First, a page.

Federal Regulators Say Study Finds Diflucan Yeast Infection Drug Potentially Tied to Increased Risk of Miscarriage and Birth Defects

Diflucan is the brand name for the generic drug, fluconazole, which is prescribed to treat various fungal infections. Research results released by the U.S. Food and Drug Administration on April 26, 2016 indicate that a Danish study on Diflucan reveal that there exists a potential risk of adverse effects, specifically miscarriage, in women who take the medication during pregnancy. Babies of these women also appear to be at increased risks for birth defects.

The agency is reviewing the results of the Danish research and also just announced that it is reviewing additional information. The FDA indicated that it will follow-up with its final conclusions and recommendations.

Oral Diflucan is prescribed to treat infections of the vaginal area, mouth, and esophagus; to treat a fungal infection of the brain and spinal cord known as cryptococcal meningitis, which typically affects individuals who have been diagnosed with weakened immune systems; and is used to prevent yeast infections that may spread throughout the body in patients who have been diagnosed with cancer and who have a weakened immune system.

The current Diflucan drug label indicates that data available from human studies do not suggest the existence of an increased likelihood of health problems during pregnancy or abnormalities in developing babies when expectant women are exposed to a single 150 mg dose of oral fluconazole to treat vaginal yeast infections. High doses of oral fluconazole—400-800 mg/day—when taken by pregnant women for much more than the one dose have led to reports of birth abnormalities. The FDA notes that most of the oral fluconazole use documented in the Danish research appeared to involve just one or two doses of 150 mg oral Diflucan.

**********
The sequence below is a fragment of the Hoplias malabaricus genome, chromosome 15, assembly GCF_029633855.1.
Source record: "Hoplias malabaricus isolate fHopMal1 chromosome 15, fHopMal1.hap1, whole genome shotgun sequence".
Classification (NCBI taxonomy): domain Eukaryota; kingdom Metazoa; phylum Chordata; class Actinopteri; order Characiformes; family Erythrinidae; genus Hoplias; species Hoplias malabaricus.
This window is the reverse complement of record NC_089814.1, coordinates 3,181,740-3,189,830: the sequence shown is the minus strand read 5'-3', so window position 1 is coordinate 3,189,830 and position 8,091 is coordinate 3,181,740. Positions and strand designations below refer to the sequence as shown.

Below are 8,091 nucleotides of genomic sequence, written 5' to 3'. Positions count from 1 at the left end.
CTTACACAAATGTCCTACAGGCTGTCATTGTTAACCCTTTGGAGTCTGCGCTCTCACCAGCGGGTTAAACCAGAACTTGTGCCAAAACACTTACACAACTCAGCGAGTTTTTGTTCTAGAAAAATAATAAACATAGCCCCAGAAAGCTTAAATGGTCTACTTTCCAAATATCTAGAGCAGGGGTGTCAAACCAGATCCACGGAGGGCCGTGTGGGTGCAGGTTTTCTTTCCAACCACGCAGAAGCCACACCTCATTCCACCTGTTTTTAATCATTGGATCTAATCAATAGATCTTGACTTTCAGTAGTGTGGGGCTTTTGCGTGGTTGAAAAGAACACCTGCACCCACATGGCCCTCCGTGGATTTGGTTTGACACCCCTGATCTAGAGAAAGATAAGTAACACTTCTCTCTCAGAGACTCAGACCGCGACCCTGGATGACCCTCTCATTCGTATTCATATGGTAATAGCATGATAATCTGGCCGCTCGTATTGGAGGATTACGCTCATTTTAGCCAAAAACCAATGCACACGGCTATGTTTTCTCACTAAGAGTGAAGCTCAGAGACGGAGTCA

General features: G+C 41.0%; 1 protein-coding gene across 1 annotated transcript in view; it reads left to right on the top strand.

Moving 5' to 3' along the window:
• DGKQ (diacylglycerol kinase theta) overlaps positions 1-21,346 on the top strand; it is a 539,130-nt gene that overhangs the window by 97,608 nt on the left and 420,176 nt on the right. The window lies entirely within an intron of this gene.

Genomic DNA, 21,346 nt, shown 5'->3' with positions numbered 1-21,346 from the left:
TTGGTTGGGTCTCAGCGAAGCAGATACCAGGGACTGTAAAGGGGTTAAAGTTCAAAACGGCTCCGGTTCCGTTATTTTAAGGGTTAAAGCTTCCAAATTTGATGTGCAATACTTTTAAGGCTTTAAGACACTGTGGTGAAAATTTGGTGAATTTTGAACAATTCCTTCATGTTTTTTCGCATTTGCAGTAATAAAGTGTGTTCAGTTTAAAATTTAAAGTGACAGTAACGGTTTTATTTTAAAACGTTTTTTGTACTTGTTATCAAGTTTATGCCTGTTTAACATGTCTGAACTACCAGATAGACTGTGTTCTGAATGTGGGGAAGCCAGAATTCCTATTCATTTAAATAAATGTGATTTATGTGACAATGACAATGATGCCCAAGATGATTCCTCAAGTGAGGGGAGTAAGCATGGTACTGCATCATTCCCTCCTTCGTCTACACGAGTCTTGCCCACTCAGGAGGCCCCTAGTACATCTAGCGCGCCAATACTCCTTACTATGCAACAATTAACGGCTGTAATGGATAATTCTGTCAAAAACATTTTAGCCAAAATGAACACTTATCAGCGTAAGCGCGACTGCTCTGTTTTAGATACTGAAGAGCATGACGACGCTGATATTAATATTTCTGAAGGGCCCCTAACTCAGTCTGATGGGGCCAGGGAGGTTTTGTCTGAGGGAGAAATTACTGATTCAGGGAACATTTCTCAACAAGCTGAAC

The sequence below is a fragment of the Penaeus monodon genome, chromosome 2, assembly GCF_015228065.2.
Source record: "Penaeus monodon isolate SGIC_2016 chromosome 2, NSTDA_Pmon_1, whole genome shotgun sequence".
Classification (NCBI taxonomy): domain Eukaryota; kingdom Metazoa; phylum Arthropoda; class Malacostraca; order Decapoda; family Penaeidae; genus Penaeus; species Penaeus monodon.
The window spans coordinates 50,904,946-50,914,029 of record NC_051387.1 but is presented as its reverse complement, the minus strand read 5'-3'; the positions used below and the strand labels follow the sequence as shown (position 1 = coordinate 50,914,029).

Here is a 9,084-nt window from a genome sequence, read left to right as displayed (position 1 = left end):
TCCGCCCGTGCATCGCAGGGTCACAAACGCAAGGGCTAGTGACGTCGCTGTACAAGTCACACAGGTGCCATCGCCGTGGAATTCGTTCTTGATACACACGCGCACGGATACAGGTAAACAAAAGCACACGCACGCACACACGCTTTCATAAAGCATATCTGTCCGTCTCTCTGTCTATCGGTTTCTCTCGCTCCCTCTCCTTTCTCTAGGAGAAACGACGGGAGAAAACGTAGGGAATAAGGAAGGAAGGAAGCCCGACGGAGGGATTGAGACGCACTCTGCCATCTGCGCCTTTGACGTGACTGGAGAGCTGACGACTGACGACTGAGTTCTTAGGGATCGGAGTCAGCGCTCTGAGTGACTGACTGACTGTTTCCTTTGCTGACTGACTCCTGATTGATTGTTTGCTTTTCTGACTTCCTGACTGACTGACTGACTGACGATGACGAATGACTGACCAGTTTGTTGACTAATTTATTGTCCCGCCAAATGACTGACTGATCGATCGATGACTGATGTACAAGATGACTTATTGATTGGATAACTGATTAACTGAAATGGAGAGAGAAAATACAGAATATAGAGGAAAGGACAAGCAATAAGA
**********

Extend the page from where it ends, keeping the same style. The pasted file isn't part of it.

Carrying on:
The FDA recommends that, until its review is complete and current research and other data is better understood, physicians should exert caution when prescribing oral fluconazole to pregnant women and that health care professionals should be aware that the U.S. Centers for Disease Control and Prevention (CDC) guidelines recommend only using topical antifungal products to treat pregnant women diagnosed with a vulvovaginal yeast infections. Of note, this includes treatment for longer periods than normal should infections persist or recur.

Pregnant patients, or patients who are attempting to conceive, are advised to speak with their health care providers about alternate yeast infection treatments options.

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